Child custody agreements often spark the need for child support agreements, as it is unreasonable to assume that one parent will be able to financially bear the responsibility of supporting the children on their own. Child support will require that the non-custodial parent make payments to the custodial parent in order to financially contribute to the care of the children involved. When this support cannot be reasonably maintained, however, the agreement may need to be modified to accommodate for the financial wellbeing of all parties involved.

Get Help from The Law Offices of Marc E. Mitzner

In almost every circumstance, it is in your best interests, as well as the best interests of your children, to secure the legal assistance of a knowledgeable Newport Beach family lawyer who can help protect your rights and provide the legal advocacy you need to pursue a modification to a previously established divorce agreement.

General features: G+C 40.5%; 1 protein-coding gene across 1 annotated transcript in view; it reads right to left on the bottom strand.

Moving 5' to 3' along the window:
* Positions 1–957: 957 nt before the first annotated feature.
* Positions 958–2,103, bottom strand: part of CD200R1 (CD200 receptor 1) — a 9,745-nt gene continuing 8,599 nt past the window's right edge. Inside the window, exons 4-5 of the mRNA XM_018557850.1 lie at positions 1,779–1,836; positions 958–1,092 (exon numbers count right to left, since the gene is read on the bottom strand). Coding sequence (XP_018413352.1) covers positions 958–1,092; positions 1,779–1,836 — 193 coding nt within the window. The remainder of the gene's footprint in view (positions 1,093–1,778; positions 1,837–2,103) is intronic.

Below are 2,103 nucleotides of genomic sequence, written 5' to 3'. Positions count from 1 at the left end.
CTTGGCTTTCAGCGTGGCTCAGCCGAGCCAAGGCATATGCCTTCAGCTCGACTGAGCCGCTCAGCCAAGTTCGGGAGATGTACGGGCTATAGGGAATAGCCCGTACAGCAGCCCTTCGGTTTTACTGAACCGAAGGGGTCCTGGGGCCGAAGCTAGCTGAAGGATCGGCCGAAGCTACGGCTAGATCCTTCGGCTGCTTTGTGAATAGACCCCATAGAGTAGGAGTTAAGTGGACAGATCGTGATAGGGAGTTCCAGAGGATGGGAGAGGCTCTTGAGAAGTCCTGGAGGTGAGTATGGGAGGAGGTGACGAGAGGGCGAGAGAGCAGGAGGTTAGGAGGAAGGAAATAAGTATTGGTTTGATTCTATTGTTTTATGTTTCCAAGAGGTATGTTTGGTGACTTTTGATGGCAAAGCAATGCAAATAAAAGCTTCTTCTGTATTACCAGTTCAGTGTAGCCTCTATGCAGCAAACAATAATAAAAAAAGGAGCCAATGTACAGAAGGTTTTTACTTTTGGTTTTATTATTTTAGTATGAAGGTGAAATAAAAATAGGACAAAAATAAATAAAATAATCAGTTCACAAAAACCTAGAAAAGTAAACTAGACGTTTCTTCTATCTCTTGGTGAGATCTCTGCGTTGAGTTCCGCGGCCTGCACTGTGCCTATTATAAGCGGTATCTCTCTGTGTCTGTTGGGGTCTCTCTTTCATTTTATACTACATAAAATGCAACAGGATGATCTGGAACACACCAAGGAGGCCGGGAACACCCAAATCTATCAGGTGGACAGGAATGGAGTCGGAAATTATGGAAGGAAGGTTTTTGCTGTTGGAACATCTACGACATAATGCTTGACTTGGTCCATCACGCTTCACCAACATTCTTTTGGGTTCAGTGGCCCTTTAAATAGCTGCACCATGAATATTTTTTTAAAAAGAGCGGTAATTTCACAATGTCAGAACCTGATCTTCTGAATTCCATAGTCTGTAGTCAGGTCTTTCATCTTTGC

Whether you are looking to cease payments that are being made to you or you are no longer able to meet the financial responsibilities expected of you, turning to an experienced attorney for help is the first step that should be made. Instances that most often call for modification include changes such as a pay raises or pay demotions, job promotions or job demotions, higher expenses for the child (such as an unexpected medical expense), job losses or job gains, or a change in the agreed upon parenting plan.

Changing circumstances deserve to be recognized and accommodated for in your legal agreements, so contact an Newport Beach family attorney to enact the process of making an official legal change as soon as possible.